[Memo to Alix, before she does it again. That last bit doesn’t mean that none of the money will go to the poor!]

  • Well CCF, considering that the ‘middle class’ is a much bigger sector of society in terms of population I think it is inaccurate to argue against any sums which put a greater proportion of the money collected from reallocations in the tax burden as unfair.

    Of course the bulk of any savings will go in that direction, but that still doesn’t mean the poorest in society won’t see a greater relative benefit to their finances. Nor does it mean that anyone has misrepresented your claims – perhaps you are misrepresenting yourself in that you may think we should be doing more to help those in greater need without actually disagreeing that the claims made by Clegg are still a good thing.

    Like you say, it is simple arithmatic. In which case these proposals ARE a good thing, but they are only a start and we could still do more.

    Under ‘more’ we are proposing additional help to the poor by equalising access to social justice across all classes by tightening up the tax loopholes available to those with the means to exploit them. Such loopholes are a greater barrier to social mobility than any lack of positive discrimination it is possible to effect through changes in the tax system.

  • Clegg's Candid Friend 18th Sep '08 - 4:52pm

    “Nor does it mean that anyone has misrepresented your claims …”

    Do you never read any of the stuff you hold forth on?

    Alix has claimed (repeatedly) that I and others are saying that the poor will get no benefit from the tax cuts.

    That is the misrepresentation.

    And as for “inaccurate enough to argue against” and so on and so forth, kindly just read the fifth and sixth paragraphs of my post again.

  • Dane, if you wish to exclude others you can hardly be surprised when you find yourself excluded.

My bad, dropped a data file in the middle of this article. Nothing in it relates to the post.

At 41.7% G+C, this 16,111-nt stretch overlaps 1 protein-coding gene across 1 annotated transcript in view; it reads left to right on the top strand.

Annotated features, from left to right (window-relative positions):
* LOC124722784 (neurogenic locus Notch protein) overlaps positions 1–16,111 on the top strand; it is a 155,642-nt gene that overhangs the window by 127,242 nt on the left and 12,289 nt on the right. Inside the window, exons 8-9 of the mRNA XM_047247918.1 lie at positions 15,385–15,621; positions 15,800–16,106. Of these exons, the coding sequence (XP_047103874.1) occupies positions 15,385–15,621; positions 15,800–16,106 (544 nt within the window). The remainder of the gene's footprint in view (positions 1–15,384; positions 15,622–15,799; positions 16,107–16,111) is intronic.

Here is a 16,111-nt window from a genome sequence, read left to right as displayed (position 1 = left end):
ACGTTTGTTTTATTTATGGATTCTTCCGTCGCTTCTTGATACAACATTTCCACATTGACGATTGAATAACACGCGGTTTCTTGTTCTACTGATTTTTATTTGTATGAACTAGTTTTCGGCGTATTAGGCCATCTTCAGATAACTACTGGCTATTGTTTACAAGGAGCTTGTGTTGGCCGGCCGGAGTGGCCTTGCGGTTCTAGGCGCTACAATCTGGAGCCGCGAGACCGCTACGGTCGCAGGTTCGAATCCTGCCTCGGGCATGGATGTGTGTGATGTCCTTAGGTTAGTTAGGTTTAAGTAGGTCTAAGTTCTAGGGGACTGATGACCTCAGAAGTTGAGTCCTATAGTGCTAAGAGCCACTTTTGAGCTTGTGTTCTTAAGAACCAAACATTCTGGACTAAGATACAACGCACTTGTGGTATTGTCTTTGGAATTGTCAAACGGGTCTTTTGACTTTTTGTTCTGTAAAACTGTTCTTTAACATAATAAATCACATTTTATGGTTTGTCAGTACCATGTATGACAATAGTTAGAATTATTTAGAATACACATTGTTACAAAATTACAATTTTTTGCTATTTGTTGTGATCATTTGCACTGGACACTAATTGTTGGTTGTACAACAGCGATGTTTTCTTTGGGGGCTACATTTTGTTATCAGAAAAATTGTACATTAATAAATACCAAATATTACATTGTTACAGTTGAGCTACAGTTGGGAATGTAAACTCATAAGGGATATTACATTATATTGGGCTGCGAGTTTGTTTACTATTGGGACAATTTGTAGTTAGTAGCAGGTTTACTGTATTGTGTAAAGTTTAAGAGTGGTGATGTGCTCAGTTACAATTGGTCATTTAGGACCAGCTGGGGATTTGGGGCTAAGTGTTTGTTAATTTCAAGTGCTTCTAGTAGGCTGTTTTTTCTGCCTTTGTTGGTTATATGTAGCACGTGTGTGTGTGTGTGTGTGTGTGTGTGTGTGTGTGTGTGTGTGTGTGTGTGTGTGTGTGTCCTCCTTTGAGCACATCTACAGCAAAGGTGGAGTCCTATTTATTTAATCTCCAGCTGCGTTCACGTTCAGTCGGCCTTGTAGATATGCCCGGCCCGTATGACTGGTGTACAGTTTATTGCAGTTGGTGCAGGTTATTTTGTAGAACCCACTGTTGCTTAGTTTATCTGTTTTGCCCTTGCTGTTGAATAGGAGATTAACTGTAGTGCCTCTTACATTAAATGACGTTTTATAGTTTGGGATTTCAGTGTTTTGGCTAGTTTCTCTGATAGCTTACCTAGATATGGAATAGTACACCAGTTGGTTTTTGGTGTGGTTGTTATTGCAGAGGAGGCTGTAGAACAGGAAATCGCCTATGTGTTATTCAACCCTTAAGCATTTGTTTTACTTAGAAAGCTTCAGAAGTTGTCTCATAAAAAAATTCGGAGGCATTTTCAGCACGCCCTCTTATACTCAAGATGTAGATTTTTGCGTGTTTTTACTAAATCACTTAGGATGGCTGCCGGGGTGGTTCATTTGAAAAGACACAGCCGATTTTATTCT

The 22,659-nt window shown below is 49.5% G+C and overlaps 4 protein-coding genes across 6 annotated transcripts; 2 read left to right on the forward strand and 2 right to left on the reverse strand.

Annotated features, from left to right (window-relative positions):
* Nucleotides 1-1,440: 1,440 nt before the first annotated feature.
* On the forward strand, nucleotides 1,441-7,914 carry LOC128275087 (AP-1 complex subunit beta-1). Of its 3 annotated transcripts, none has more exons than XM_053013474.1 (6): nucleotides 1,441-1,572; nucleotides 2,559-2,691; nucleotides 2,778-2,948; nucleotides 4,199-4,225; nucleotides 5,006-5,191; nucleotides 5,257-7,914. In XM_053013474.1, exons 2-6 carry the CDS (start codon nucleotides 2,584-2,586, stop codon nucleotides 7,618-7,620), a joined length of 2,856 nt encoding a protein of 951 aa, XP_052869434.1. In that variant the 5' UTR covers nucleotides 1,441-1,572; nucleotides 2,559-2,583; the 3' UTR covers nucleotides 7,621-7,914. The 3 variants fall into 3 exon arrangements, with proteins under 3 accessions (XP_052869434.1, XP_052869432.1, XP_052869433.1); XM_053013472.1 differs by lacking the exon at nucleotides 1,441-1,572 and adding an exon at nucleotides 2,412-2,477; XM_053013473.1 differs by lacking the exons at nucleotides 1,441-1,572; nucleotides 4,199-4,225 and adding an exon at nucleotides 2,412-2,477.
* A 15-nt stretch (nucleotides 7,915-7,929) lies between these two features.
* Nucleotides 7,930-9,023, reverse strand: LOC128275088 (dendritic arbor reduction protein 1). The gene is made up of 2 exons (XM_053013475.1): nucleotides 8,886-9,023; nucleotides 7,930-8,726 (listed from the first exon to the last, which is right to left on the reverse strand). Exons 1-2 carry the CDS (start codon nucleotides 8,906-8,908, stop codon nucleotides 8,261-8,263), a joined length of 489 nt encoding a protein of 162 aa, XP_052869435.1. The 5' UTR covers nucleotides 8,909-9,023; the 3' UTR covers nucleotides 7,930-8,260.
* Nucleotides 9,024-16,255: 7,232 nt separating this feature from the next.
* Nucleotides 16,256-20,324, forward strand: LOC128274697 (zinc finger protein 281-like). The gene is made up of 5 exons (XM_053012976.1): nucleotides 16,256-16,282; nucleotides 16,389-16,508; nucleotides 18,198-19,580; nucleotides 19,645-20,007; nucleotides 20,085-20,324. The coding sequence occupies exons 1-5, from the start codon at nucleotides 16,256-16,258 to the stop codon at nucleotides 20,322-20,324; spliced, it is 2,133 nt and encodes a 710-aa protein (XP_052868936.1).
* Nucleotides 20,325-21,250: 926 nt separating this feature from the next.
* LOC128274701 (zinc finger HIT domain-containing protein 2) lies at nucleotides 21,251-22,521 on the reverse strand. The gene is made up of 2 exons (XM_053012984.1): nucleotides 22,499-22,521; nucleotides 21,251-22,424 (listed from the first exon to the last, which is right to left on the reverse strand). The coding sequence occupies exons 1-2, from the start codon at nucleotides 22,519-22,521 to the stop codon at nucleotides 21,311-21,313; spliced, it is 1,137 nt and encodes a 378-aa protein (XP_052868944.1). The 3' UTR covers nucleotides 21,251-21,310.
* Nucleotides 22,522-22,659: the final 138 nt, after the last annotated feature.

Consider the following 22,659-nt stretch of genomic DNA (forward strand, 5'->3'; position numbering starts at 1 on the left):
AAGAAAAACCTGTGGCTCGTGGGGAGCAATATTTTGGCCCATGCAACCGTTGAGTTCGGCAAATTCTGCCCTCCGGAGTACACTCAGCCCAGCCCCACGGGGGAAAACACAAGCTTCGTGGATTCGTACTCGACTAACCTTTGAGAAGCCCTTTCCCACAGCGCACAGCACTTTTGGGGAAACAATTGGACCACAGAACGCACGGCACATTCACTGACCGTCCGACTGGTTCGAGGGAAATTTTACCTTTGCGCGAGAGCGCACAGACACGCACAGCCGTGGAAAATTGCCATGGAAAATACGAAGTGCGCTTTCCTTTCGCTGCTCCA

• CCF, yes I do read the comments, and I find the disagreement unsatisfactory.

    All disagreement stems from confusion and all confusion stems from ignorance.

    The ignorance stems in this discussion not from any lack of understanding, but from the implicit understanding of the comments on wither side. If we had each been more explicit in describing our specific criticisms in the first place then I think we would see that we are all arguing at crossed purposes.

    I find it easy to sympathise with the views on each side because they each address different parts of the policies proposed by the party, whereas I think if we looked at the totality of what is being proposed in the round then we find we offer a balanced approach which satisfies all.

    Which is why I return to the dual approach of these ‘tax-cuts’ together with better enforcement of the regulations to prevent distortions prejudiced most against the least wealthy.

    Reducing what was previously described as tax evasion and fraud (though these are now largely grey areas with the volume of new and conflicting regulations which can be applied) is the major means by which the Treasury can boost its income without raising taxes.

    So, simply put, it is possible to balance the books and make society fairer by cutting taxes without necessarily also having to cut spending.

    It is possible to make all of the people happy all of the time, but only if you can corerctly answer all of the correct questions.